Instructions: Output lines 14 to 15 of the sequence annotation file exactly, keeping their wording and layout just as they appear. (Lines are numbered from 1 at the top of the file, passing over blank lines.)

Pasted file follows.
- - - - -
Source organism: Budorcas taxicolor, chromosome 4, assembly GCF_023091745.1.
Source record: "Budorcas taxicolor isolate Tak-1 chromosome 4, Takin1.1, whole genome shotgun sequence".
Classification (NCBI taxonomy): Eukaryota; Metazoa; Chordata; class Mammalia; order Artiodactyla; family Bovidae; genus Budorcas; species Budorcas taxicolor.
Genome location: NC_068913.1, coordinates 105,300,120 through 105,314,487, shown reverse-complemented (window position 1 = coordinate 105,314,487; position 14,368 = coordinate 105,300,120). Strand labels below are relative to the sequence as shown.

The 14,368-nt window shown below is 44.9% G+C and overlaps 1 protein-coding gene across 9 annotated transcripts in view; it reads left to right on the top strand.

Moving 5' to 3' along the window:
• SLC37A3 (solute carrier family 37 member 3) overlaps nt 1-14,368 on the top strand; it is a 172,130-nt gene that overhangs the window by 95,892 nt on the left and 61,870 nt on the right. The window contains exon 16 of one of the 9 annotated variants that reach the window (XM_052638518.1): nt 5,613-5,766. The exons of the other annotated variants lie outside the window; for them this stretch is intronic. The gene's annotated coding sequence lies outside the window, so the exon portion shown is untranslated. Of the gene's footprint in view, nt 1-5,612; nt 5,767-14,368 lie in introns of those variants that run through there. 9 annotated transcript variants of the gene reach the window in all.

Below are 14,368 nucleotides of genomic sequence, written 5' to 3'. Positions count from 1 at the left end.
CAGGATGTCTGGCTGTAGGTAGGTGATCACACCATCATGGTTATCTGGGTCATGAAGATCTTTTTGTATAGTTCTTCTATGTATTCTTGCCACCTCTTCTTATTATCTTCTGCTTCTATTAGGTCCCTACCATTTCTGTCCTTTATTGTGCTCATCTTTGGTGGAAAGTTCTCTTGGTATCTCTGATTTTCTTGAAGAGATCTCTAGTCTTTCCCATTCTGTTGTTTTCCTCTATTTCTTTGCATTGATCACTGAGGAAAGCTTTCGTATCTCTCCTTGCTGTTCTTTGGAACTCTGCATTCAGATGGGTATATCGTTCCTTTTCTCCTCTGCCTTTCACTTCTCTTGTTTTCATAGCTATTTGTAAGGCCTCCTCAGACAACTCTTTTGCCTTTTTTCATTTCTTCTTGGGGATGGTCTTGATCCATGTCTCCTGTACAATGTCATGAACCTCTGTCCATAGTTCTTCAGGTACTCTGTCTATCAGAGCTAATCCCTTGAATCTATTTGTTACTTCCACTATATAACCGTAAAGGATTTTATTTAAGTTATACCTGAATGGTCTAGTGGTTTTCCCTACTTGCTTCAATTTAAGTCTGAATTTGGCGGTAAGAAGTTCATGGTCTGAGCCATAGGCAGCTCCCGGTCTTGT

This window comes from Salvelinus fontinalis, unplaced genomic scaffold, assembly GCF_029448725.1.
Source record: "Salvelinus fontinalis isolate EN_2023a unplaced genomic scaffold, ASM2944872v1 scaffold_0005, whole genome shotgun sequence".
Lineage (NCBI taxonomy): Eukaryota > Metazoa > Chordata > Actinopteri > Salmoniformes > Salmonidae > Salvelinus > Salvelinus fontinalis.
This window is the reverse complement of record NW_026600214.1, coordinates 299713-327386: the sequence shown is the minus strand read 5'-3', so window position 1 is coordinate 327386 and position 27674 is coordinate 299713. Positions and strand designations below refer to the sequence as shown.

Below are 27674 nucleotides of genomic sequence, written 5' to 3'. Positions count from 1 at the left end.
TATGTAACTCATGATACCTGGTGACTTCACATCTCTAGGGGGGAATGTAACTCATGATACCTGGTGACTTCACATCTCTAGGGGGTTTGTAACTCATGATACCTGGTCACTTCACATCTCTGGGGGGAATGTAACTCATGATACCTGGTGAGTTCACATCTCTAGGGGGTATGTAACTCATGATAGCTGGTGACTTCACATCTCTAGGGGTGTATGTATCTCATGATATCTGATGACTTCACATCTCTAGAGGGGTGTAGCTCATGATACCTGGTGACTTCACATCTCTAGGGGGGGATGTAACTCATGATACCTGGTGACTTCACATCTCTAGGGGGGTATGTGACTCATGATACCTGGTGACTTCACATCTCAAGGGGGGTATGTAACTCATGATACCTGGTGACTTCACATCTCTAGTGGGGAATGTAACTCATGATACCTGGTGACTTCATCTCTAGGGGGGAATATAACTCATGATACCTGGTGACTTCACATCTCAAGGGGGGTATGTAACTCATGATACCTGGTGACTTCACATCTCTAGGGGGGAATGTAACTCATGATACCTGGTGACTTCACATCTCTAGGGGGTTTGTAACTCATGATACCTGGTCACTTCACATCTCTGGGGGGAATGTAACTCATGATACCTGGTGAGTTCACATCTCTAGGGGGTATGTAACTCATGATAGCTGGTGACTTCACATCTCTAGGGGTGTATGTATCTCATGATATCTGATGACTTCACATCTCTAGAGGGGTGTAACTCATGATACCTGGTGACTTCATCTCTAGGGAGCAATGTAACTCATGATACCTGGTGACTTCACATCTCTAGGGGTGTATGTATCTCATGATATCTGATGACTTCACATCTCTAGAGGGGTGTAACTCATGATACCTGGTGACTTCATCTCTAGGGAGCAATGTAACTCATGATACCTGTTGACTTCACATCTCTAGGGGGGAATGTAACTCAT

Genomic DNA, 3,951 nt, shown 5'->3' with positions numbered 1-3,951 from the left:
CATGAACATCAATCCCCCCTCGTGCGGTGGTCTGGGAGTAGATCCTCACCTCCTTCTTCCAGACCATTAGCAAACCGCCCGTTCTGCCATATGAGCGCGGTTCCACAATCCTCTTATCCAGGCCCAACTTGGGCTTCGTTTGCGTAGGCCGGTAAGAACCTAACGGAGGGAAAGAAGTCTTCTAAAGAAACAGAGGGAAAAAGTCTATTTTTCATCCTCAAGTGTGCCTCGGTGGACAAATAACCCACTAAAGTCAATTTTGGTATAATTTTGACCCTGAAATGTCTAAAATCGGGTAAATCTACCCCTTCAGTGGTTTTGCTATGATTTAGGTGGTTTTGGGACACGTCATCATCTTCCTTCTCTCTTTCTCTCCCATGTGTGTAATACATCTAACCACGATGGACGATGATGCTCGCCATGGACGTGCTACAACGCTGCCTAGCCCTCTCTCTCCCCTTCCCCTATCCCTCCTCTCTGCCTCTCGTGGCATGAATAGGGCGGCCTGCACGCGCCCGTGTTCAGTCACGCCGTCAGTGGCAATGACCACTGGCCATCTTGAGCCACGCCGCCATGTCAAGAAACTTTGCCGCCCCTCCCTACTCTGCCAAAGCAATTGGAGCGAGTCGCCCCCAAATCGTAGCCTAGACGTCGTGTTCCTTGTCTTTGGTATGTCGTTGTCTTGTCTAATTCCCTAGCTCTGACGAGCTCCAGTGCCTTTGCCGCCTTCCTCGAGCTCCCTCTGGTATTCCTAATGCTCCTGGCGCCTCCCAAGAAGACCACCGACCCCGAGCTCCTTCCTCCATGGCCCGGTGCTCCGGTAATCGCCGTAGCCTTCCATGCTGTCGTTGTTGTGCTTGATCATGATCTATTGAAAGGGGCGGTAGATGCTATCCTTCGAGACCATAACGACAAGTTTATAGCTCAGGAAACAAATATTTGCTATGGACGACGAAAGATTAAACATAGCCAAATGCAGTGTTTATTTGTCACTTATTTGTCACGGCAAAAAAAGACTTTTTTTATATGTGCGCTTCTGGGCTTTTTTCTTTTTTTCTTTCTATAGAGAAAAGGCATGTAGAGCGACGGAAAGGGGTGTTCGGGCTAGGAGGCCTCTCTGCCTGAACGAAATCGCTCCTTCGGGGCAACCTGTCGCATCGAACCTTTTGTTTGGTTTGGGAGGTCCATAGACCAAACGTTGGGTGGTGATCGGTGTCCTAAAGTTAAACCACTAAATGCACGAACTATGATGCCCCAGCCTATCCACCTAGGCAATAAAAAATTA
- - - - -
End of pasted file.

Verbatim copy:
Below are 27674 nucleotides of genomic sequence, written 5' to 3'. Positions count from 1 at the left end.
TATGTAACTCATGATACCTGGTGACTTCACATCTCTAGGGGGGAATGTAACTCATGATACCTGGTGACTTCACATCTCTAGGGGGTTTGTAACTCATGATACCTGGTCACTTCACATCTCTGGGGGGAATGTAACTCATGATACCTGGTGAGTTCACATCTCTAGGGGGTATGTAACTCATGATAGCTGGTGACTTCACATCTCTAGGGGTGTATGTATCTCATGATATCTGATGACTTCACATCTCTAGAGGGGTGTAGCTCATGATACCTGGTGACTTCACATCTCTAGGGGGGGATGTAACTCATGATACCTGGTGACTTCACATCTCTAGGGGGGTATGTGACTCATGATACCTGGTGACTTCACATCTCAAGGGGGGTATGTAACTCATGATACCTGGTGACTTCACATCTCTAGTGGGGAATGTAACTCATGATACCTGGTGACTTCATCTCTAGGGGGGAATATAACTCATGATACCTGGTGACTTCACATCTCAAGGGGGGTATGTAACTCATGATACCTGGTGACTTCACATCTCTAGGGGGGAATGTAACTCATGATACCTGGTGACTTCACATCTCTAGGGGGTTTGTAACTCATGATACCTGGTCACTTCACATCTCTGGGGGGAATGTAACTCATGATACCTGGTGAGTTCACATCTCTAGGGGGTATGTAACTCATGATAGCTGGTGACTTCACATCTCTAGGGGTGTATGTATCTCATGATATCTGATGACTTCACATCTCTAGAGGGGTGTAACTCATGATACCTGGTGACTTCATCTCTAGGGAGCAATGTAACTCATGATACCTGGTGACTTCACATCTCTAGGGGTGTATGTATCTCATGATATCTGATGACTTCACATCTCTAGAGGGGTGTAACTCATGATACCTGGTGACTTCATCTCTAGGGAGCAATGTAACTCATGATACCTGTTGACTTCACATCTCTAGGGGGGAATGTAACTCAT